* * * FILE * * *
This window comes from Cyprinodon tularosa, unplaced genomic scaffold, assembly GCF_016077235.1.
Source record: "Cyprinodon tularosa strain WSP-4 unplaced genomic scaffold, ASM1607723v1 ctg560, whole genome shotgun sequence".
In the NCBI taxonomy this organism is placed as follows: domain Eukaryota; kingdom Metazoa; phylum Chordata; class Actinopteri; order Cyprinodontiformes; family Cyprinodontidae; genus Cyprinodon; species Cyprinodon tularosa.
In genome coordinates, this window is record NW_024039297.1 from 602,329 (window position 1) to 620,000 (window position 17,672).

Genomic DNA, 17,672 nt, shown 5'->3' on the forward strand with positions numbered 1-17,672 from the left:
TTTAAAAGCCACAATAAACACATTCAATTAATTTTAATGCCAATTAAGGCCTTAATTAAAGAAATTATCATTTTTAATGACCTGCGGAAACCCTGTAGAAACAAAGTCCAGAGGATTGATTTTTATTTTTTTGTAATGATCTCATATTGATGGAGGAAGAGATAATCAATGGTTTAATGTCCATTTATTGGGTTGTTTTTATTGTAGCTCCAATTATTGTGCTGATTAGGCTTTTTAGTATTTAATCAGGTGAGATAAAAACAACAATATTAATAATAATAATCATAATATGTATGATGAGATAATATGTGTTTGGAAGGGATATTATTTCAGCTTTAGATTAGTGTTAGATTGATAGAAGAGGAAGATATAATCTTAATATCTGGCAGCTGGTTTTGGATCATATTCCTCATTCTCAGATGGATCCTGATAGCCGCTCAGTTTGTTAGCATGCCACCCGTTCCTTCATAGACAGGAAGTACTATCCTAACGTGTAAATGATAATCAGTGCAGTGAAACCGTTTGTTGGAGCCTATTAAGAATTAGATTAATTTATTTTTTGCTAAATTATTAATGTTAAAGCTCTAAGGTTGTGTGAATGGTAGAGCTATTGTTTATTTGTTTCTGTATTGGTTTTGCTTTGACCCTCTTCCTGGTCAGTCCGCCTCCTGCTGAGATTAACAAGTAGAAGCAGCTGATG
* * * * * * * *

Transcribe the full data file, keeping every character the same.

This window comes from Cyprinodon tularosa, unplaced genomic scaffold, assembly GCF_016077235.1.
Source record: "Cyprinodon tularosa strain WSP-4 unplaced genomic scaffold, ASM1607723v1 ctg560, whole genome shotgun sequence".
In the NCBI taxonomy this organism is placed as follows: domain Eukaryota; kingdom Metazoa; phylum Chordata; class Actinopteri; order Cyprinodontiformes; family Cyprinodontidae; genus Cyprinodon; species Cyprinodon tularosa.
In genome coordinates, this window is record NW_024039297.1 from 602,329 (window position 1) to 620,000 (window position 17,672).

Genomic DNA, 17,672 nt, shown 5'->3' on the forward strand with positions numbered 1-17,672 from the left:
TTTAAAAGCCACAATAAACACATTCAATTAATTTTAATGCCAATTAAGGCCTTAATTAAAGAAATTATCATTTTTAATGACCTGCGGAAACCCTGTAGAAACAAAGTCCAGAGGATTGATTTTTATTTTTTTGTAATGATCTCATATTGATGGAGGAAGAGATAATCAATGGTTTAATGTCCATTTATTGGGTTGTTTTTATTGTAGCTCCAATTATTGTGCTGATTAGGCTTTTTAGTATTTAATCAGGTGAGATAAAAACAACAATATTAATAATAATAATCATAATATGTATGATGAGATAATATGTGTTTGGAAGGGATATTATTTCAGCTTTAGATTAGTGTTAGATTGATAGAAGAGGAAGATATAATCTTAATATCTGGCAGCTGGTTTTGGATCATATTCCTCATTCTCAGATGGATCCTGATAGCCGCTCAGTTTGTTAGCATGCCACCCGTTCCTTCATAGACAGGAAGTACTATCCTAACGTGTAAATGATAATCAGTGCAGTGAAACCGTTTGTTGGAGCCTATTAAGAATTAGATTAATTTATTTTTTGCTAAATTATTAATGTTAAAGCTCTAAGGTTGTGTGAATGGTAGAGCTATTGTTTATTTGTTTCTGTATTGGTTTTGCTTTGACCCTCTTCCTGGTCAGTCCGCCTCCTGCTGAGATTAACAAGTAGAAGCAGCTGATG